Waldman's Translation of Schwartz's Coach Speak: When we had Kevin Smith workout we didn't expect much. His agent has been hounding us to give him a shot so we added him to the list of guys that we had scheduled. Once we saw him, he looked like the guy we drafted; the guy who ran for nearly 1000 yards as a rookie, which makes him better than the stiffs we have on the field right now.
Keiland Williams has feature back size and balance, but he runs in a straight line. He's what the Google X Labs hidden away in California would probably develop during its initial attempts to produce a robot that could play running back in the NFL. Maurice Morris has the instincts and savvy that Google X would have a difficult time replicating, but he's not strong enough or fast enough to do the job as a feature back. Kevin Smith combines the best of both backs and that could make him a lottery ticket for your fantasy team if he earns the shot, stays healthy, and things roll the right away for him.
No. 29 RB Bilal Powell, New York Jets
Powell will be active for the first time this season because Ladainian Tomlinson will miss tomorrow night's game with an MCL injury. The likelihood Powell earns significant time is small because Shonn Green has played well enough in the halves where the Jets could consistently run the football. Rex Ryan is also a fan of Joe McKnight and if there's a bad that will earn those Tomlinson reps it will likely be McKnight.
However, we have all seen that Shonn Green is prone to screwing up. He can't seem to piece together two good halves and even when he might, the entire team can't seem to give the offense a chance to run the ball all game. Fortunately for New York, it's unlikely we're going to see this problem against Denver.
The Broncos spread attack what won last week despite two pass completions from Tim Tebow should keep this game close enough on paper than the Jets and can run the ball all they want and still be in the thick of it. If the Jets defense can shut down the Broncos ground game and score early, then this is the most likely non-injury scenario where we'll see Powell earn significant carries in this game.
The reasons I'm adding Powell as the third number on this week's RB Cash Three Lottery ticket has parallels to why I added Kevin Smith. Shonn Greene can wear down a defense and Joe McKnight can run around a defense. Powell can do both.
He's the complete package. My top five backs for the 2011 Rookie Scouting Portfolio were ranked in this order: Mark Ingram, Ryan Williams, Bilal Powell, Demarco Murray, and Delone Carter. Here's what I had to say about Powell in one of my game evaluations against Cincinnati the week after he put 200 on Memphis:
Powell is a finisher with power, speed and balance to contribute at a high level in the NFL. He likes to initiate contact and deliver the first blow and he does it with excellent pad level. I consistently saw runs in this game where he lowered his pads into the opponent or got his pads under a hit to gain significant yardage after contact.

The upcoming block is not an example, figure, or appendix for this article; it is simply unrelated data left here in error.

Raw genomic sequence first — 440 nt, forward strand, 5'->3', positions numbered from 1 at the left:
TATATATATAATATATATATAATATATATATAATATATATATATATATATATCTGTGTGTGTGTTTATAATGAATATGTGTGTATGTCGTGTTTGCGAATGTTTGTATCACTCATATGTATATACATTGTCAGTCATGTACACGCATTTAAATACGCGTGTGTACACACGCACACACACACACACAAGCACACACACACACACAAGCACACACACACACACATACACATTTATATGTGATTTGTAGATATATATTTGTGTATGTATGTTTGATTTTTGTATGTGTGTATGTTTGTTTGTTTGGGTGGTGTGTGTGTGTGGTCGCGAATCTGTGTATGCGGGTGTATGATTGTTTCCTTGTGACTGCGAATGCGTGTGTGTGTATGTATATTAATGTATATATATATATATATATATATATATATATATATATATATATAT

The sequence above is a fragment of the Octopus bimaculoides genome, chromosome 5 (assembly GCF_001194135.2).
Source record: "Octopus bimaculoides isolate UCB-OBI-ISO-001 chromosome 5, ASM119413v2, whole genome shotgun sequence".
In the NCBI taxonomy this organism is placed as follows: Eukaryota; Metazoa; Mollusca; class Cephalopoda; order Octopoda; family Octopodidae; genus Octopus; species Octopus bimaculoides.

He protects the football as well as any back I have seen this year or almost any year. He has never officially fumbled the football during his college career that amounted to 436 carries and 45 receptions and that can be attributed to the high and tight method that he carries the ball.
He's also a very mature runner. He looks for the cutback opportunity but opts to take the ball through smaller creases if the opportunity isn't right. This is something that runners with his speed tend to lack the maturity to do. He's a very good downhill runner that would play well in a zone blocking offense and when he gets into the open field he has enough of a wiggle to avoid full contact.
Powell didn't get a chance to be featured until former Florida defensive coordinator Charlie Strong came to Louisville. Strong remembered Powell from high school and decided to give Powell the chance to be the main cog in this offense where Steve Kragthorpe did not. Strong was responsible for a lot the recruiting during his stints at Florida, Notre Dame and South Carolina and he remembered being impressed with Powell as a runner in high school.
Powell doesn't have great change of direction skills. He can set up a defender with a move but he's more of a one-cut downhill runner that doesn't string a lot of moves together. I didn't see him used as a pass blocker, but once and it was a cut block with bad technique. Otherwise, he was used as a receiver out of the backfield after acting out a play fake. However, I saw him dominate defenders at the Senior Bowl in drills with his movement, punch, and placement. He can pass protect.
If he demonstrates potential as a pass protector, he could develop into a fine runner. He reminds me a bit of Terrell Davis.
Powell was coming off a 200-yard rushing game against Memphis the week before and in this matchup with the Bearcats he had a run that I thought was the best I saw in that season outside of Marshawn Lynch's Beast Mode rumble through the Saints secondary. Just a recommendation to you while you watch these, queue up George Thorogood's Bad to the Bone while watching for maximum effect.
By the way, if you didn't see Lynch break Ray Lewis's ankles in the open field on Sunday you need to watch it now. Aaron Rodgers is doing incredible stuff every game, but for my money this is the best offensive play I've seen all year when you consider that he does it to the best defensive player in the past 10-15 years.
Don't you just love football?
Questions, suggestions and comments are always welcome to firstname.lastname@example.org.